In fraud and abuse the margin for error is often nonexistent, and some error types are more costly than others.

This challenge is addressed by paying extra attention to how classifier error rates are balanced, to ensure that your systems are as safe and usable as possible. Here are three key points you need to consider when balancing your classifier:

  1. Use manual reviews:When the stakes are high and the classifier is not confident enough, it might be worth relying on a human to make the final determination.
  2. Adjust your false positive and false negative rates: Skew your model errors in one direction or the other, adjusting it so that it errs on the correct side to keep your product safe.
  3. Implement catch-up mechanisms: No classifier is perfect, so implementing catch-up mechanisms to mitigate the impact of errors is important. Catch-up mechanisms include an appeal system and in-product warnings.

To wrap up this section, let’s consider how Gmail spam classifier errors are balanced.

False negative vs False positive in Gmail

Gmail users really don’t want to miss an important email but are okay with spending a second or two to get rid of spam in their inboxes, provided it doesn’t happen too often. Based on this insight, we made the conscious decision to bias the Gmail spam classifier to ensure that the false positives rate (which means good emails that end up in the spam folder) is as low as possible. Reducing the false positives rate to 0.05% is achieved at the expense of a slightly higher false negatives rate (which means spam in user inboxes) of 0.1%.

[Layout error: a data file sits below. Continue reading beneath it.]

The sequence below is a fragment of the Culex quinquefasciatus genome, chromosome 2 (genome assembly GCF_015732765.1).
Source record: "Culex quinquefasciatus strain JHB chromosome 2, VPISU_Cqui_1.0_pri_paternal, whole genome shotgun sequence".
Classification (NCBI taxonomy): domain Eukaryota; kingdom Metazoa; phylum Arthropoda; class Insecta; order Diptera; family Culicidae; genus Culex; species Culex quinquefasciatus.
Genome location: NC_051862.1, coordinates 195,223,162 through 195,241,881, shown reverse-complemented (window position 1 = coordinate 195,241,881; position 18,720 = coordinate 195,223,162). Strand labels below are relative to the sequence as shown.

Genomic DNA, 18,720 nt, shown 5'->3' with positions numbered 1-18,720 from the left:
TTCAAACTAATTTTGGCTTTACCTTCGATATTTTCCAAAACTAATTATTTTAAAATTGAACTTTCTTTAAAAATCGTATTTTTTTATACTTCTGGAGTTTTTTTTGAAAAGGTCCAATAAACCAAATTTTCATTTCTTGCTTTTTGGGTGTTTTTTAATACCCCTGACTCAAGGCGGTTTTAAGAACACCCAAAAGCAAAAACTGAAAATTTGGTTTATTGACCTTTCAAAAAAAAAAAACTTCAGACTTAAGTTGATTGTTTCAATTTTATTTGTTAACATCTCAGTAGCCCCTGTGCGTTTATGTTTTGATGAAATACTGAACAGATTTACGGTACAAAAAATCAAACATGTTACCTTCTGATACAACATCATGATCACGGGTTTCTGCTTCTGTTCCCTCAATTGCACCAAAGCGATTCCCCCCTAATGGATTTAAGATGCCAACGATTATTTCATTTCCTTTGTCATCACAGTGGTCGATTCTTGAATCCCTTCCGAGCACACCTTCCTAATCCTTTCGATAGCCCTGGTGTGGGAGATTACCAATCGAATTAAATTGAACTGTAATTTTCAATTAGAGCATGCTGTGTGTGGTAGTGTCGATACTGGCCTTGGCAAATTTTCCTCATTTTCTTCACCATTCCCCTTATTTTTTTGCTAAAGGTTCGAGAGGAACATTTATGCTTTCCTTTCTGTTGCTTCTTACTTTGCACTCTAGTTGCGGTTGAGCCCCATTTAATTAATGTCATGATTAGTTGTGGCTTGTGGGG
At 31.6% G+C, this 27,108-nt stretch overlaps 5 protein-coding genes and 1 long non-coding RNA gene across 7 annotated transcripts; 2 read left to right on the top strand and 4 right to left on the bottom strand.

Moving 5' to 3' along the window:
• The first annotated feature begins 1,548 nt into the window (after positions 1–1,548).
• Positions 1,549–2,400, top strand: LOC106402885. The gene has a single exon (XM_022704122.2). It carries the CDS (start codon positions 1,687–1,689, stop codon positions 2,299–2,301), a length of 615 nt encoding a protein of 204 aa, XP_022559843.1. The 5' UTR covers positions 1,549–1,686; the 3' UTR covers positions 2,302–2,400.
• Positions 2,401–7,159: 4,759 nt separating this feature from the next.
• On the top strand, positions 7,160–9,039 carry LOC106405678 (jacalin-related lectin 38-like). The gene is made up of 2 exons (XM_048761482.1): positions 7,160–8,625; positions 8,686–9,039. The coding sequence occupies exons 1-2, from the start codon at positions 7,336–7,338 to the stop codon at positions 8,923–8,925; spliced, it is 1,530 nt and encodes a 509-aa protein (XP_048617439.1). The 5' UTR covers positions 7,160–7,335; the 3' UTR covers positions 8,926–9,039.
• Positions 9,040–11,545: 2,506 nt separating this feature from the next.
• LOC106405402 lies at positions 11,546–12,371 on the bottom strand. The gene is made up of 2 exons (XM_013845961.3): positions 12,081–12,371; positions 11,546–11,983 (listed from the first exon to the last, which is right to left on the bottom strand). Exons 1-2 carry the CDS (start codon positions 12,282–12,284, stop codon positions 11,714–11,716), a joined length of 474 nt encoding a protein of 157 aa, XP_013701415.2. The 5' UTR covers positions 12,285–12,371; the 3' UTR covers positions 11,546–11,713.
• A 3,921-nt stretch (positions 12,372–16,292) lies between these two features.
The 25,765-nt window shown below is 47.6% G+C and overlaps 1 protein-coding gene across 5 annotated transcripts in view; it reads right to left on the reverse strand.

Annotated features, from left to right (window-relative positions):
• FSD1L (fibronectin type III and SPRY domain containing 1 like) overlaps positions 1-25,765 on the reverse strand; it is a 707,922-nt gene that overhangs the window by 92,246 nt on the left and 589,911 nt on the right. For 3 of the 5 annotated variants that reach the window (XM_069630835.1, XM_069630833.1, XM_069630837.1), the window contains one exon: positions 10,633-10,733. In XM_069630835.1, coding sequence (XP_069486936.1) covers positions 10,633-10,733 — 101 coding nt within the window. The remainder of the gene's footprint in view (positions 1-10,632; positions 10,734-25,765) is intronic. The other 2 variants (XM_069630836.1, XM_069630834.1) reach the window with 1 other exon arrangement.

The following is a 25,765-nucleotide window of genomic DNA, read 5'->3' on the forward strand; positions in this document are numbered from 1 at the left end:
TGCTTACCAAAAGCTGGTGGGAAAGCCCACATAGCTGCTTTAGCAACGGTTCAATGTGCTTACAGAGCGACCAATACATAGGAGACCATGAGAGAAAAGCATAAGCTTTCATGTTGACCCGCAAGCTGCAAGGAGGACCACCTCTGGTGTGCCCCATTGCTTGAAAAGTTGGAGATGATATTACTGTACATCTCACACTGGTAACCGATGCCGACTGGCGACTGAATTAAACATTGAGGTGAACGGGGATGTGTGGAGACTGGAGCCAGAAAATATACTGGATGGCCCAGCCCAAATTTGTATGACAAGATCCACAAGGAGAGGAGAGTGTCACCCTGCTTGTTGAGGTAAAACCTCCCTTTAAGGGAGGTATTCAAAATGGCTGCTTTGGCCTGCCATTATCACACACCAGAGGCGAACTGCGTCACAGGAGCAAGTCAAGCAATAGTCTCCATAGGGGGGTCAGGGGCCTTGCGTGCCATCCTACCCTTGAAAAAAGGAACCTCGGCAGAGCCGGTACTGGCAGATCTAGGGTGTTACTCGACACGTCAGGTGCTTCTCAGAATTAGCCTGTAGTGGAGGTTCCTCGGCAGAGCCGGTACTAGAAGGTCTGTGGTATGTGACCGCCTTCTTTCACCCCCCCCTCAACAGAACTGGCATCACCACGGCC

Predicting is not explaining

Our second challenge is that being able to predict if something is an attack does not mean you are able to explain why it was detected.

Classification is a binary decision. Explaining it requires additional information.

Fundamentally, dealing with attacks and abuse attempts is a binary decision: you either block something or you don’t. However, in many cases, especially when the classifier makes an error, your users will want to know why something was blocked. Being able to explain how the classifier reached a particular decision requires additional information that must be gathered through additional means.